Daytrips

McDonald Observatory
McDonald Observatory (Photo By Gerald E. McLeod)

The night skies of Texas offer an excellent gateway to exploring the heavens. The stars are big and bright, and the planets look close enough to reach out and touch in the inky darkness. To get an even better peek at our celestial neighbors, visit one of the observatories that offer public access.

The big news in stargazing this summer has been the close encounter with Mars. The red planet was a mere 35 million miles from Earth on Aug. 27 before it began its gradual journey back into deep space. We won't get another chance to see the planet so vividly with backyard telescopes, binoculars, or the naked eye for another 284 years. As the moon slowly builds its reflective size, Mars should be easily visible in the southeast sky through much of September.

The granddaddy of all observatories in Texas is the McDonald Observatory outside of Fort Davis. The mountain site was selected for its remoteness and lack of light pollution, and the beauty of the location was an added benefit. The West Texas darkness seems to press in from all angles like the ocean on a scuba diver.

A world-renowned research center, the McDonald Observatory provides world-class facilities for visitors who travel the 16 miles north of Fort Davis to Mount Locke. The Visitors Center opens daily from 9am to 5pm and is closed on Thanksgiving, Christmas, and New Year's Day. Along with gifts and souvenirs, the center also offers dining in the StarDate Cafe.

During the day, the observatory offers a variety of programs that unlock the mysteries of the skies. One of the best values is the guided tours of the telescopes that happen at 11:30am and 2:30pm. The guides are usually professional astronomers who tell about the equipment and research at the outpost. Although reservations are not taken, it is a good idea to purchase tour tickets as early in the day as possible because the size of tour groups is limited. Self-guided tours of the Hobby-Eberly Telescope, the newest and largest at the facility, are free during the day.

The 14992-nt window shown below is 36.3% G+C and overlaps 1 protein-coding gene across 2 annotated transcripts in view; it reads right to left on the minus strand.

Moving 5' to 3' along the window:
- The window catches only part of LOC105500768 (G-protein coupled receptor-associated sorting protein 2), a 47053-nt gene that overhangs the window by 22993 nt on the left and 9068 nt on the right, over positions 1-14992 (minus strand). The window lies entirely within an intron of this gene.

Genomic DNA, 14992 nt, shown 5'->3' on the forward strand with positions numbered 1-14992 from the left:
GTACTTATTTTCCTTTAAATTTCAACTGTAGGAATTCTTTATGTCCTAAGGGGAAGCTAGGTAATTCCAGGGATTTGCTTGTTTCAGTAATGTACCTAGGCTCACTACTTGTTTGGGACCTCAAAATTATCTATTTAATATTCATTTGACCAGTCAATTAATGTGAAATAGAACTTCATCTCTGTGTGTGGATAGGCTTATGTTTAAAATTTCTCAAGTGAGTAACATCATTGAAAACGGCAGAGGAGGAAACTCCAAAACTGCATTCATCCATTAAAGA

Star Parties at the observatory are extraordinary. Visitors get to study the heavenly lights through 82-inch and 22-inch telescopes as well as several other smaller looking glasses. The friendly and knowledgeable crew has enough equipment on hand to cover almost every interesting object in the night sky as the visitors move from station to station.

Star Parties are held every Tuesday, Friday, and Saturday night. April through August, the group stargazing runs from 9:30 to 11:30pm, September through October from 9 to 11pm, and November through March from 7:30 to 9:30pm. An hour before the parties the instructors present a Twilight Program of what to expect during the night's viewing.

For more information on the programs and tours at the McDonald Observatory, call 432/426-3640 or visit their Web site at www.mcdonaldobservatory.org. For a recorded star watcher's report, call 471-5007.

Canyon of the Eagles Lodge & Nature Park on Lake Buchanan north of Burnet offers one of the best star-viewing opportunities in Central Texas. The park holds regular star parties on Wednesday and Friday nights with Austin Astronomical Society-led star parties once a month. The park's Eagle Eye Observatory has a 16-inch Ealing Cassegrain telescope to use to search the skies. For information on lodging and viewing, contact the Canyon of the Eagles at 800/977-0081 or at www.canyonoftheeagles.com.

The Austin Astronomical Society is a great source for information on the Texas sky. Each month, on an evening when the moon is crescent, society members lead star parties at Wild Basin Preserve west of Austin. The next ones are planned for Aug. 29 and Sept. 28. For information, contact the preserve at 327-7622 or point your Web browser to www.austinastro.org.

Brazos Bend State Park, southwest of Houston, is the only state park with its own telescope, and it has three domed facilities. Operated by the Houston Museum of Natural Science, the facility has a 36-inch Gueymard telescope, one of the largest telescopes in the nation open to public viewing on a regular basis. For information on the Saturday evening public viewings, call 979/553-3400 or visit their Web site at www.hmns.org.

638th in a series. Day Trips, Vol. 2, a book of Day Trips 101-200, is available for $8.95, plus $3.05 for shipping, handling, and tax. Mail to: Day Trips, PO Box 33284, South Austin, TX 78704.

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